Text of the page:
In other SJC news, from the Globe’s John Ellement and Danny McDonald: “SJC justice says Hyde Park murder defendant should remain free; rejects plea from DA Rollins.”

Boston Globe

The $1,200 stimulus checks start arriving today – with Trump’s name on them

About 80 million Americans today should start receiving those $1,200 direct payments from the federal government — and in an “unprecedented” move the checks will have President Donald Trump’s name on them, reports the Washington Post. Consider it an all-politics-are-local version of governors and mayors putting their names on public-construction signage.

Washington Post

Mass. businesses snag billions in PPP loans

Here’s some good news – assuming they actually get the approved funds. From the BBJ’s Greg Ryan: “As of Monday, Massachusetts businesses had been approved for more than 27,000 loans through the U.S. Small Business Administration’s Paycheck Protection Program that are worth a combined $7.07 billion.”

But the BBJ’s Jessica Bartlett reports that non-pot businesses that have worked with recreational cannabis companies may find themselves on the outside looking in as federal stimulus cash is distributed.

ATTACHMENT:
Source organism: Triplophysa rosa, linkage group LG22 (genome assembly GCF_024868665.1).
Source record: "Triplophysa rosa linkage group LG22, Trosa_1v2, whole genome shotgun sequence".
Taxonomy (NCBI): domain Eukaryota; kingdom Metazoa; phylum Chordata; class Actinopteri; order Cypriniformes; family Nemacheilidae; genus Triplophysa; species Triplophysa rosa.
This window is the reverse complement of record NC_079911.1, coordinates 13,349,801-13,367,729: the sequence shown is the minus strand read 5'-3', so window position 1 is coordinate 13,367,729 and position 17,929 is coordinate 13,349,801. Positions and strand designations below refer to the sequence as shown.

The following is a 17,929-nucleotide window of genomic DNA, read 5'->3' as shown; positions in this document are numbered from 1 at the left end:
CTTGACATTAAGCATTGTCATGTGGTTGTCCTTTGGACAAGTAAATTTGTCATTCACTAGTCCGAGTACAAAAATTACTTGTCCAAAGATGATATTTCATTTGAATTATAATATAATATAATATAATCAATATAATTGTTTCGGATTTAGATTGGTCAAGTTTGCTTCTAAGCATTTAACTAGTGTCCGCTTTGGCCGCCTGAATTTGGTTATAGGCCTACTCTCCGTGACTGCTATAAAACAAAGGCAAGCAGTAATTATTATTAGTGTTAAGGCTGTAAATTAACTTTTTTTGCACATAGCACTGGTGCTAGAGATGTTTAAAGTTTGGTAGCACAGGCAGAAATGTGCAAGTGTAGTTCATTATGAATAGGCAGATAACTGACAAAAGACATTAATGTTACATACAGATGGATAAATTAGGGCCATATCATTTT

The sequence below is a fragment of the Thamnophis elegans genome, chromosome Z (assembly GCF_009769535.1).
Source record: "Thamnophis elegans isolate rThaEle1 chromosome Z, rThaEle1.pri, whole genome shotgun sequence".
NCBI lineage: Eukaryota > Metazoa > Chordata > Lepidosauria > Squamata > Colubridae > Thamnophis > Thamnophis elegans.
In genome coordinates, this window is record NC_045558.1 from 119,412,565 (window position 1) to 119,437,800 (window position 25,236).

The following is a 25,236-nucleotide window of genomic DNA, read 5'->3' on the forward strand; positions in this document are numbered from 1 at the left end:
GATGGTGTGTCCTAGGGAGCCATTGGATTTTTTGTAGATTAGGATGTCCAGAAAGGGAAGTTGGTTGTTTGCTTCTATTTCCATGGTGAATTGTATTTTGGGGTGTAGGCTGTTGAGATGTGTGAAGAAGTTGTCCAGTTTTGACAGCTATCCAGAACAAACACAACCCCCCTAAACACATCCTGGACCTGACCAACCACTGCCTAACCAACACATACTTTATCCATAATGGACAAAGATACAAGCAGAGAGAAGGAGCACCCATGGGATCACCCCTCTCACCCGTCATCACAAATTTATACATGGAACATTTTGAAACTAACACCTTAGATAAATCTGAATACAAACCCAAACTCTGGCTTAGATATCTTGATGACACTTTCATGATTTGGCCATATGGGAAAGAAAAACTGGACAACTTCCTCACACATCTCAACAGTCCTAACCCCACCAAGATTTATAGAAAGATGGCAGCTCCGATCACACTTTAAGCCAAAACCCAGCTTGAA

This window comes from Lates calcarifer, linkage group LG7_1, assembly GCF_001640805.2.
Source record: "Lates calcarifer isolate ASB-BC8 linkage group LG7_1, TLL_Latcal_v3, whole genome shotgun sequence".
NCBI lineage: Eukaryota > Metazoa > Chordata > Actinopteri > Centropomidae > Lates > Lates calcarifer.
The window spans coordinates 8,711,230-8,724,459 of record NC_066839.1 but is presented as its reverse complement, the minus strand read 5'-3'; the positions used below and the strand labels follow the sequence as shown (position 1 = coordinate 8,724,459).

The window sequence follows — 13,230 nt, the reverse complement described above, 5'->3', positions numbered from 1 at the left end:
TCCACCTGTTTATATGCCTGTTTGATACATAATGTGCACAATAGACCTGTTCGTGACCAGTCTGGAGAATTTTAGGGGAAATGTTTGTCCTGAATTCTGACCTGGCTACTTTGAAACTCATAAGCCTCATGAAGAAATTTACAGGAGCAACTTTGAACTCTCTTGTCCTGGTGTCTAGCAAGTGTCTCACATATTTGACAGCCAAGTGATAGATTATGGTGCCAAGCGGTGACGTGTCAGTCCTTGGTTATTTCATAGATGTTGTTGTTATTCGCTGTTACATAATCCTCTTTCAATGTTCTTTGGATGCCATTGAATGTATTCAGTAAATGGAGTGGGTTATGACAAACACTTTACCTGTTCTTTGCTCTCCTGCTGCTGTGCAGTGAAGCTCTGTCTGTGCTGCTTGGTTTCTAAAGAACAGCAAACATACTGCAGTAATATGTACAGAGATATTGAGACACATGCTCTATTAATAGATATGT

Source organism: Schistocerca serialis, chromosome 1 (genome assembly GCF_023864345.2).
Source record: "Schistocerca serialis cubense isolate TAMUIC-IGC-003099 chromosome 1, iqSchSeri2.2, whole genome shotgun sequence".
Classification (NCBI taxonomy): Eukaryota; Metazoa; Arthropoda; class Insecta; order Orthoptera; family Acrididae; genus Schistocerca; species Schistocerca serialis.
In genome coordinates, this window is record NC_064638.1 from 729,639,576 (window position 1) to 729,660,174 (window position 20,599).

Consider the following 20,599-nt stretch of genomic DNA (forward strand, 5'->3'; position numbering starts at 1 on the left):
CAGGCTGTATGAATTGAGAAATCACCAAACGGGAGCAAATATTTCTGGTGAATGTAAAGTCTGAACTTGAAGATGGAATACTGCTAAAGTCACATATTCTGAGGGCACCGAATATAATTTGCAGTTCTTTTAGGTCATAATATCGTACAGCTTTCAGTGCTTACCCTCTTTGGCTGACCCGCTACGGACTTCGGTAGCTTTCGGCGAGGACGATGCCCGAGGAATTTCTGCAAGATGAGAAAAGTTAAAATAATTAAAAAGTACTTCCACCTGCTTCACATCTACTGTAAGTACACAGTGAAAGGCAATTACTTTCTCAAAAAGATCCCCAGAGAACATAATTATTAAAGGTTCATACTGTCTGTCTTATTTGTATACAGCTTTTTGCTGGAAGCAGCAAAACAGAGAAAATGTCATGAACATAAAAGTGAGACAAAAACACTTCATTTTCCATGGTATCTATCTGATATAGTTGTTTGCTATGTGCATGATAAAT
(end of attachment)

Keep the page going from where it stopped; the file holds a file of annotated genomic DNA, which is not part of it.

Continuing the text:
Government updates: Vote-by-mail bill, Domestic violence initiative, Boston rental assistance program

Some quick summaries and headlines from the governmental front. From SHNS’s Matt Murphy (pay wall): “Senate Majority Leader Cynthia Creem has filed a bill that would make early voting by mail an option for registered voters ahead of the state primary and general elections later this year.” … From SHNS Katie Lannan (pay wall): “House Dems Assembling Domestic Violence Initiative.” … From the Herald’s Sean Philip Cotter: “Boston coronavirus rental assistance program draws thousands of applications.”

Awaiting intervention: Pot firms’ fates in hands of judge